seen, with a bucket of water; but on
repairing to the well, it was found
that the rope had been removed. It
is believed that the property wns par?
COURT OF AFPEVLS-Wednesday.
Daniel J. Keels ads. W. E. Smith.
Mr. Riohardsou resumed "and con?
cluded his argument for appellee.
The Eastern Circuit was next taken
up, and argumento heard in the fol?
J. R. & M. R Reif.es rs. W. H.
Moody. Mr. Sellars for appellants;
Mr. C. D. Evans for appellee.
E. F. Graham ads. the State, (ob?
structing public landing.) Mr. Sel?
lers for appellant; no reply.
D. R. Brown & D. C. Gunter ads.
the Stute, (hog stealing.) Mr. Sel?
lers for appellants; no reply.
R. B. Siugletary ads. J. A. H. Coek
field. Brief and argument of Mr.
Pressley, counsel for appellant, read
by Mr." Maurice; Mr. R. Dozier for
Moses R. Sauders and wife PS. Ro?
bert Rogers, trustee. Brief read and
argument for appellant opeued by
Mr. F. F. Warley.
John D. Stokes ads. tho State, was
THE SuPPEBS ron THE BENEFIT OF
THE LADEES' INDUSTRIAL ASSOCIATION.
Thia evening, 30th, and to-morrow,
1st pros., suppers, on tho restaurant
plan, will bo served ;in the dmiug
saloon of Major Davis* new hotel, on
Main street, near Gregg's Hall.
These recherche* entertainments aro
for tho exclusive benefit of an asso?
ciation which has afforded material
aid and comfort to numbers of unfor?
tunates, who aro willing to work,
byt, owing to the stringency of tho
times, aro unable to obtain n liveli?
hood. Tables will bo provided,
where parties of two, threo, four and
mure will be supplied by young ladies
with all tho delicacies of the season,
ns well as substantials of various
kinds. The prices of all the articles
have been arranged, from which
there will be no deviation. We have
been requested by thc ladies to re?
turn their sincere thanks to the citi?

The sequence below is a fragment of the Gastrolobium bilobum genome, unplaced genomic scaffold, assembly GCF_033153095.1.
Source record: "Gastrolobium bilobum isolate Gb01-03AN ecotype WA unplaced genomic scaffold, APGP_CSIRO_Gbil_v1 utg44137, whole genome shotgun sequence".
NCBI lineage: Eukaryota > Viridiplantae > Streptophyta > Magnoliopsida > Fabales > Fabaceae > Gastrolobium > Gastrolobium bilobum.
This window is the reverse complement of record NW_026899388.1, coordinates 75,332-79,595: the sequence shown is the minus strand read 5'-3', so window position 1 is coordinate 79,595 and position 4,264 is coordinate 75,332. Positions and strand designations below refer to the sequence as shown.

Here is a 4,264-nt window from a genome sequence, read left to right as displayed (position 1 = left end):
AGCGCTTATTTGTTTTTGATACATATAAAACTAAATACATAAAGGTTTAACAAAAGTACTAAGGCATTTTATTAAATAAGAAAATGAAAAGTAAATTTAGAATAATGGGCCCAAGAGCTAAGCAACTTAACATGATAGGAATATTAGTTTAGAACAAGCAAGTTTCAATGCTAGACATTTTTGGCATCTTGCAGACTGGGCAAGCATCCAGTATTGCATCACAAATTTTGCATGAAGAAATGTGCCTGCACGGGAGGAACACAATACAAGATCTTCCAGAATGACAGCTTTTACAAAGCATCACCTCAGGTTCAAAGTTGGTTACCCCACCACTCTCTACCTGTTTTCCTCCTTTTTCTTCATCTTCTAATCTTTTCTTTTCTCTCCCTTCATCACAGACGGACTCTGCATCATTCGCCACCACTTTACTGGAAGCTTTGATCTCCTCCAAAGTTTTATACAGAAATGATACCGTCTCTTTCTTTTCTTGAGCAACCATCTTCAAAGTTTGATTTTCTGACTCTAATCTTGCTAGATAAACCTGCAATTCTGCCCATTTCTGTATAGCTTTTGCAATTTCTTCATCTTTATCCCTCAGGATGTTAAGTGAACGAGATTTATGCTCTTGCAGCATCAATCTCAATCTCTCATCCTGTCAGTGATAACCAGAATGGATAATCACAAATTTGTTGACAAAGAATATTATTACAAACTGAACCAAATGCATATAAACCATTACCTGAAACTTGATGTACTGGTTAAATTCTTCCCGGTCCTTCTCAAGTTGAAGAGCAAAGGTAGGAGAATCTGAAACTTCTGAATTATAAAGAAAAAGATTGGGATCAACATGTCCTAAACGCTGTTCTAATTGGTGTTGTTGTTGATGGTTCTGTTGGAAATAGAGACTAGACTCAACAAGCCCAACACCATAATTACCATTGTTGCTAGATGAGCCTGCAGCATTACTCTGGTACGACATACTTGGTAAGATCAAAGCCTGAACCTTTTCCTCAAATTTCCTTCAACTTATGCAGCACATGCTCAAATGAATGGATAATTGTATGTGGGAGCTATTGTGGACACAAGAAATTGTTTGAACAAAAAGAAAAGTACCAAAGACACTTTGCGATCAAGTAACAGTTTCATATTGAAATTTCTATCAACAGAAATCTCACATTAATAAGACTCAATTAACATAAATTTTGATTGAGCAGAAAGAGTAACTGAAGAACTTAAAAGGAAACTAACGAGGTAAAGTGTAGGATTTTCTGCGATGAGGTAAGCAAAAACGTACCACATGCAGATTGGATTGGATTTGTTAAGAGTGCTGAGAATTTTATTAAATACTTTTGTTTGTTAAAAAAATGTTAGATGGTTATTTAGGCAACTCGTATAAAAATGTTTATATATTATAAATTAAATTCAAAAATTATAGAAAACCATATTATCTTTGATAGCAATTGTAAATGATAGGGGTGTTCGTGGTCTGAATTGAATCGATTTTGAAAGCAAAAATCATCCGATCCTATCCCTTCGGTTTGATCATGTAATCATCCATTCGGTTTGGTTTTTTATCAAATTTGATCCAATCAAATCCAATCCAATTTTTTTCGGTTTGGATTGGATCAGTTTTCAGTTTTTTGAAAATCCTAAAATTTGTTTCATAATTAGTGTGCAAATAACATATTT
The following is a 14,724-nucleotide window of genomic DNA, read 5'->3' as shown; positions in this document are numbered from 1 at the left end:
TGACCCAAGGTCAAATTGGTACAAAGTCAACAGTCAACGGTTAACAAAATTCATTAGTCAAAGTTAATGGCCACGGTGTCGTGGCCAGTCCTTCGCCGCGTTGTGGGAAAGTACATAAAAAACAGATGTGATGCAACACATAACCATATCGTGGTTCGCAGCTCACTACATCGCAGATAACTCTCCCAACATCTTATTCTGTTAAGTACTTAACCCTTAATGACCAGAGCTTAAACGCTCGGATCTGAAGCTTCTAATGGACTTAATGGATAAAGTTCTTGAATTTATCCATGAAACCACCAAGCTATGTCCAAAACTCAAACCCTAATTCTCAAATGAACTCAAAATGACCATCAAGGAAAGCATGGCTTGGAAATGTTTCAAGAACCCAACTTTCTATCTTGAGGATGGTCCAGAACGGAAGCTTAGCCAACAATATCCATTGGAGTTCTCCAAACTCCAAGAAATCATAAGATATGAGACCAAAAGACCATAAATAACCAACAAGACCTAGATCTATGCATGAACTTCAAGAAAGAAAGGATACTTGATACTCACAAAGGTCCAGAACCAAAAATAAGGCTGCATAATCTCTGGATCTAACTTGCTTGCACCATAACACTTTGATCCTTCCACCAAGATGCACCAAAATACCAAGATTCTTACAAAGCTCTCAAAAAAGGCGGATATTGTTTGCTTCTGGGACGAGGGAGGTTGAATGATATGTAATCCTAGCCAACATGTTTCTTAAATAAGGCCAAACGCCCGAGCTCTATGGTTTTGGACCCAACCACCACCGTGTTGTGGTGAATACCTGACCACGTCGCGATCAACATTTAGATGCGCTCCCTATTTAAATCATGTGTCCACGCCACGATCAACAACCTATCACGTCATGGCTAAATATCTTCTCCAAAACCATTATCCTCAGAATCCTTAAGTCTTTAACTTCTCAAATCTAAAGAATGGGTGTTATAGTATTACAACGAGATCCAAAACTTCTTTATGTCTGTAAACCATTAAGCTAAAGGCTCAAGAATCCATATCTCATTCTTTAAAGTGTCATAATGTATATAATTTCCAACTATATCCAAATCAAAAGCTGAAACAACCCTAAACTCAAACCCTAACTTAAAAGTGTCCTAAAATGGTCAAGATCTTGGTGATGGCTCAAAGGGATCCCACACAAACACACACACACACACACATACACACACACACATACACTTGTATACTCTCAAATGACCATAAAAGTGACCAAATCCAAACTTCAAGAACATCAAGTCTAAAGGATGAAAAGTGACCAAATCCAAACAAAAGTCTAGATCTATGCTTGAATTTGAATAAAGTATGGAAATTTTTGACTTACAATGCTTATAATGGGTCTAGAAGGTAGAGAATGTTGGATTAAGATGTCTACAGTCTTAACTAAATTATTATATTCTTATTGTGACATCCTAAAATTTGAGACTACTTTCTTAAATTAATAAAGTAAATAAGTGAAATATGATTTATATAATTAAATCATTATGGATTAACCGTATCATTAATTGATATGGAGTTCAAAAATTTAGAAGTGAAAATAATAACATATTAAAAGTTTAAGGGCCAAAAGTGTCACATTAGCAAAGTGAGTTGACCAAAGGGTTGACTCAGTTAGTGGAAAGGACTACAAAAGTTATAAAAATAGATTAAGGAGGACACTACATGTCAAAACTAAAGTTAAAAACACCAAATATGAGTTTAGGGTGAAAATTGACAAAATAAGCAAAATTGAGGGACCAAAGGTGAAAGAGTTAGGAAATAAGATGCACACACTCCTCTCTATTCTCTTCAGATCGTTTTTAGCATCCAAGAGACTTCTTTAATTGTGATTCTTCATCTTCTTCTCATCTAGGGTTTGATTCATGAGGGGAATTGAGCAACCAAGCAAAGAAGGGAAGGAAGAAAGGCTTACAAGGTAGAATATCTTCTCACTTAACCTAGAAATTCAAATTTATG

zens for their liberal "material assist?
Contributions of any kind left
with Mrs. Darby or Mrs. Fair will be
thankfully received. Tho following
geutlemen have been appointed ma?
Mayor Stark, Gon. Preston, Mnj.
Wm. Peck, Dr. Fair, Dr. J. Darby, i
Gen. Haskell, Gen. Alexander, Capt. I
Stauley, Col. MoMastor, Messrs. W. 1
K. Bochman, Thomas Gregg, Walter 1
Fisher, J. A. Selby, W. C. Hwaffield, i
E. Hope? J. Fisher, C. Bouknight, <
C. J. Bellin, R. N. Lowrance, H. 1
PROPOSED PNLAKGEMENT. -To-mor?
row the Pho??x will be enlarged. Let
our friends come forward and help
us with meir names and subscrip?
tions and good will, and we promise
a paper worthy of the capital of the
State, an? of the cause to which we
have givm our energies. Democratic
Clubs wll find that our columns will
keep thmi posted as to the aims aud
progrew of tho Democratic party in
this Stite and elsewhere. The De?
mocratic or conservative element will
find ii this journal a judicious but
A friend 'rom one of the upper
Districts fur nish cs ns with the fol?
lowing dialogue, which occurred at
the :>olls during the recent election,
betveen ono of the candidates
(white, radical,) and a respectable
colored man, who voted the conser?